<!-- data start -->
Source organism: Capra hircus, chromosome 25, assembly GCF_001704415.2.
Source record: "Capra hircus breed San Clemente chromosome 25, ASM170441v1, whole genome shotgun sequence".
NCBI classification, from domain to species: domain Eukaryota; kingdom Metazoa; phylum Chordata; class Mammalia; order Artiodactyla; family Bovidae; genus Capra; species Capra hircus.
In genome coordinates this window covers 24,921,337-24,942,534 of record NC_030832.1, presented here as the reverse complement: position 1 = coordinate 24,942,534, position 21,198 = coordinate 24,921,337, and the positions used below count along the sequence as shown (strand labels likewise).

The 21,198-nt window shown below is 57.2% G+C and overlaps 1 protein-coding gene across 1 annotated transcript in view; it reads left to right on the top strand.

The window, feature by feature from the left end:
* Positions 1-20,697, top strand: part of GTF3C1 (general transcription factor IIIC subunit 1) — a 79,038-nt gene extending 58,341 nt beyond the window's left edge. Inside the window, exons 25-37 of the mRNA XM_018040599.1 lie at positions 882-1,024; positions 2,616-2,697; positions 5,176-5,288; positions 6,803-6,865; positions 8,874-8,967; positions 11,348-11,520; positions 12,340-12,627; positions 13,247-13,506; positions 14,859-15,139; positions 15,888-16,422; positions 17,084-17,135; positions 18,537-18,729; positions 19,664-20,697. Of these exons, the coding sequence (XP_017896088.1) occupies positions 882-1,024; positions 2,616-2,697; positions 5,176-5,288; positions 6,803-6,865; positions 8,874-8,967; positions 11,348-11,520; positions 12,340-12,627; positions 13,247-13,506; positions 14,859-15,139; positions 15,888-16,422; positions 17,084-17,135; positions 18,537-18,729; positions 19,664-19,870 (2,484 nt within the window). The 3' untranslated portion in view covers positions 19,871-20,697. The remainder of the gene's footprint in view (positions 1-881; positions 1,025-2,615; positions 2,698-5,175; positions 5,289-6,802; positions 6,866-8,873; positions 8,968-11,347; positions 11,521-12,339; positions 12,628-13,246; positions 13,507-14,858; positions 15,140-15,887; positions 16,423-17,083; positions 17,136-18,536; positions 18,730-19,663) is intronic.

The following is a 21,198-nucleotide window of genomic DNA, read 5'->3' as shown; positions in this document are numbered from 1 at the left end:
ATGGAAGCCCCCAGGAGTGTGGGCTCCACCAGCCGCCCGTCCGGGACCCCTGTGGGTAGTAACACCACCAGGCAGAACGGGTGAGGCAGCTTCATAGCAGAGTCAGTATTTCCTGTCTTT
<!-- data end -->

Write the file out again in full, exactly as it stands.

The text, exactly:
Source organism: Capra hircus, chromosome 25, assembly GCF_001704415.2.
Source record: "Capra hircus breed San Clemente chromosome 25, ASM170441v1, whole genome shotgun sequence".
NCBI classification, from domain to species: domain Eukaryota; kingdom Metazoa; phylum Chordata; class Mammalia; order Artiodactyla; family Bovidae; genus Capra; species Capra hircus.
In genome coordinates this window covers 24,921,337-24,942,534 of record NC_030832.1, presented here as the reverse complement: position 1 = coordinate 24,942,534, position 21,198 = coordinate 24,921,337, and the positions used below count along the sequence as shown (strand labels likewise).

The 21,198-nt window shown below is 57.2% G+C and overlaps 1 protein-coding gene across 1 annotated transcript in view; it reads left to right on the top strand.

The window, feature by feature from the left end:
* Positions 1-20,697, top strand: part of GTF3C1 (general transcription factor IIIC subunit 1) — a 79,038-nt gene extending 58,341 nt beyond the window's left edge. Inside the window, exons 25-37 of the mRNA XM_018040599.1 lie at positions 882-1,024; positions 2,616-2,697; positions 5,176-5,288; positions 6,803-6,865; positions 8,874-8,967; positions 11,348-11,520; positions 12,340-12,627; positions 13,247-13,506; positions 14,859-15,139; positions 15,888-16,422; positions 17,084-17,135; positions 18,537-18,729; positions 19,664-20,697. Of these exons, the coding sequence (XP_017896088.1) occupies positions 882-1,024; positions 2,616-2,697; positions 5,176-5,288; positions 6,803-6,865; positions 8,874-8,967; positions 11,348-11,520; positions 12,340-12,627; positions 13,247-13,506; positions 14,859-15,139; positions 15,888-16,422; positions 17,084-17,135; positions 18,537-18,729; positions 19,664-19,870 (2,484 nt within the window). The 3' untranslated portion in view covers positions 19,871-20,697. The remainder of the gene's footprint in view (positions 1-881; positions 1,025-2,615; positions 2,698-5,175; positions 5,289-6,802; positions 6,866-8,873; positions 8,968-11,347; positions 11,521-12,339; positions 12,628-13,246; positions 13,507-14,858; positions 15,140-15,887; positions 16,423-17,083; positions 17,136-18,536; positions 18,730-19,663) is intronic.

The following is a 21,198-nucleotide window of genomic DNA, read 5'->3' as shown; positions in this document are numbered from 1 at the left end:
ATGGAAGCCCCCAGGAGTGTGGGCTCCACCAGCCGCCCGTCCGGGACCCCTGTGGGTAGTAACACCACCAGGCAGAACGGGTGAGGCAGCTTCATAGCAGAGTCAGTATTTCCTGTCTTT